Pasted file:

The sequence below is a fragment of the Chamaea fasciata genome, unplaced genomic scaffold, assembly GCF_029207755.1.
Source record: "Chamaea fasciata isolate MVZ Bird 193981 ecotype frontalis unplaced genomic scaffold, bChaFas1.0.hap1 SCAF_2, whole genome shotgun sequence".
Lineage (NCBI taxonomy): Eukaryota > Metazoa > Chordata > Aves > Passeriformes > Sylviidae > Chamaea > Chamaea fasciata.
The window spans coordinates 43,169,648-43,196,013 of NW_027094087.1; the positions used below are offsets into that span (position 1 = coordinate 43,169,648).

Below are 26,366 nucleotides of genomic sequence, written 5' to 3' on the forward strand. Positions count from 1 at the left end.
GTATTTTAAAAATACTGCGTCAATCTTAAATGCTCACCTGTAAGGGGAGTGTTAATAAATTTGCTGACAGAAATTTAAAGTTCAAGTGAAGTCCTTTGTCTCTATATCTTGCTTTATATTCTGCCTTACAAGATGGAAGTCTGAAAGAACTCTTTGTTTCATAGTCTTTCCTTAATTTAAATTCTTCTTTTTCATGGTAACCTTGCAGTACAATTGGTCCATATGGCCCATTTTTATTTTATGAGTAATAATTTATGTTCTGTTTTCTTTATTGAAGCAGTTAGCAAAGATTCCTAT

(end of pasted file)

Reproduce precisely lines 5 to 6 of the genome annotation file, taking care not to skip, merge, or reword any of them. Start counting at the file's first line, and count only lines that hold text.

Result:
Below are 26,366 nucleotides of genomic sequence, written 5' to 3' on the forward strand. Positions count from 1 at the left end.
GTATTTTAAAAATACTGCGTCAATCTTAAATGCTCACCTGTAAGGGGAGTGTTAATAAATTTGCTGACAGAAATTTAAAGTTCAAGTGAAGTCCTTTGTCTCTATATCTTGCTTTATATTCTGCCTTACAAGATGGAAGTCTGAAAGAACTCTTTGTTTCATAGTCTTTCCTTAATTTAAATTCTTCTTTTTCATGGTAACCTTGCAGTACAATTGGTCCATATGGCCCATTTTTATTTTATGAGTAATAATTTATGTTCTGTTTTCTTTATTGAAGCAGTTAGCAAAGATTCCTAT